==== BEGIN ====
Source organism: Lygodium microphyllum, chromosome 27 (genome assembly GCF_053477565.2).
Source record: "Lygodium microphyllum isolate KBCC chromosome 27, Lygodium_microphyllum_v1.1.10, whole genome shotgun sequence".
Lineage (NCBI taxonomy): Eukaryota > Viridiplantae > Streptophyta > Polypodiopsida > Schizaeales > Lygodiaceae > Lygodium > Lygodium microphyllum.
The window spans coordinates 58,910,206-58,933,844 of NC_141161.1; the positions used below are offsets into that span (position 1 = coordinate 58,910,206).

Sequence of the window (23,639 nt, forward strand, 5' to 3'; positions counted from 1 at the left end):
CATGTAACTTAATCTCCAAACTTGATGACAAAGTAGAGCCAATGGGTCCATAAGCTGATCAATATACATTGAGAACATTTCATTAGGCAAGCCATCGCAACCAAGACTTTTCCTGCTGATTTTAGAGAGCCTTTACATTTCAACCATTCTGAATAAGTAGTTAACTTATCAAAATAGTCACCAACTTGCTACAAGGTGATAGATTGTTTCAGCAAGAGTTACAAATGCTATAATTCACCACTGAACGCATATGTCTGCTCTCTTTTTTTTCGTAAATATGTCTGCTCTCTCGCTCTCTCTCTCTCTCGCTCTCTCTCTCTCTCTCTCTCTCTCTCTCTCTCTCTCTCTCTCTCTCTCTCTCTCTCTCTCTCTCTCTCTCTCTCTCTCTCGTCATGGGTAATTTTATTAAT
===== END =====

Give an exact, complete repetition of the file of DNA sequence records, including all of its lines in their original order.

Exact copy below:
Source organism: Lygodium microphyllum, chromosome 27 (genome assembly GCF_053477565.2).
Source record: "Lygodium microphyllum isolate KBCC chromosome 27, Lygodium_microphyllum_v1.1.10, whole genome shotgun sequence".
Lineage (NCBI taxonomy): Eukaryota > Viridiplantae > Streptophyta > Polypodiopsida > Schizaeales > Lygodiaceae > Lygodium > Lygodium microphyllum.
The window spans coordinates 58,910,206-58,933,844 of NC_141161.1; the positions used below are offsets into that span (position 1 = coordinate 58,910,206).

Sequence of the window (23,639 nt, forward strand, 5' to 3'; positions counted from 1 at the left end):
CATGTAACTTAATCTCCAAACTTGATGACAAAGTAGAGCCAATGGGTCCATAAGCTGATCAATATACATTGAGAACATTTCATTAGGCAAGCCATCGCAACCAAGACTTTTCCTGCTGATTTTAGAGAGCCTTTACATTTCAACCATTCTGAATAAGTAGTTAACTTATCAAAATAGTCACCAACTTGCTACAAGGTGATAGATTGTTTCAGCAAGAGTTACAAATGCTATAATTCACCACTGAACGCATATGTCTGCTCTCTTTTTTTTCGTAAATATGTCTGCTCTCTCGCTCTCTCTCTCTCTCGCTCTCTCTCTCTCTCTCTCTCTCTCTCTCTCTCTCTCTCTCTCTCTCTCTCTCTCTCTCTCTCTCTCTCTCTCTCTCTCTCGTCATGGGTAATTTTATTAAT